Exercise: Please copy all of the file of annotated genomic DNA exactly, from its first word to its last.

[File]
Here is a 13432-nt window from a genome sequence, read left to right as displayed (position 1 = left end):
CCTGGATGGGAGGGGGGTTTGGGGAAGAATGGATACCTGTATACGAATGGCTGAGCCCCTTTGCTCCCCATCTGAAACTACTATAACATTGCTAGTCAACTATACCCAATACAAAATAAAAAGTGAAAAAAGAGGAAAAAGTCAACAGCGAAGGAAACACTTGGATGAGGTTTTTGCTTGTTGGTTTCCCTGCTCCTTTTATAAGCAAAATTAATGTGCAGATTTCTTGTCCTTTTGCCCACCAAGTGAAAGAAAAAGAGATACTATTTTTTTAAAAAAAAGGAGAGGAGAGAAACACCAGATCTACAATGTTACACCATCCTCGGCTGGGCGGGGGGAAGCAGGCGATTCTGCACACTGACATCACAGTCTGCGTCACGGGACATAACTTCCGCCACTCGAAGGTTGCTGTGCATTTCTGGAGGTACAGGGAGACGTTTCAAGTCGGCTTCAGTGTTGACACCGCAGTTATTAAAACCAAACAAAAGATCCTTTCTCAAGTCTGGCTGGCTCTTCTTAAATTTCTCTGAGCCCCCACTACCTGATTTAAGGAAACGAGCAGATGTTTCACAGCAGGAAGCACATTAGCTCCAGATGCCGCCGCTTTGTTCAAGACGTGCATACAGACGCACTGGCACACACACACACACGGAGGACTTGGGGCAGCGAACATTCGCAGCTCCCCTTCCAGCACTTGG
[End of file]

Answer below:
Here is a 13432-nt window from a genome sequence, read left to right as displayed (position 1 = left end):
CCTGGATGGGAGGGGGGTTTGGGGAAGAATGGATACCTGTATACGAATGGCTGAGCCCCTTTGCTCCCCATCTGAAACTACTATAACATTGCTAGTCAACTATACCCAATACAAAATAAAAAGTGAAAAAAGAGGAAAAAGTCAACAGCGAAGGAAACACTTGGATGAGGTTTTTGCTTGTTGGTTTCCCTGCTCCTTTTATAAGCAAAATTAATGTGCAGATTTCTTGTCCTTTTGCCCACCAAGTGAAAGAAAAAGAGATACTATTTTTTTAAAAAAAAGGAGAGGAGAGAAACACCAGATCTACAATGTTACACCATCCTCGGCTGGGCGGGGGGAAGCAGGCGATTCTGCACACTGACATCACAGTCTGCGTCACGGGACATAACTTCCGCCACTCGAAGGTTGCTGTGCATTTCTGGAGGTACAGGGAGACGTTTCAAGTCGGCTTCAGTGTTGACACCGCAGTTATTAAAACCAAACAAAAGATCCTTTCTCAAGTCTGGCTGGCTCTTCTTAAATTTCTCTGAGCCCCCACTACCTGATTTAAGGAAACGAGCAGATGTTTCACAGCAGGAAGCACATTAGCTCCAGATGCCGCCGCTTTGTTCAAGACGTGCATACAGACGCACTGGCACACACACACACACGGAGGACTTGGGGCAGCGAACATTCGCAGCTCCCCTTCCAGCACTTGG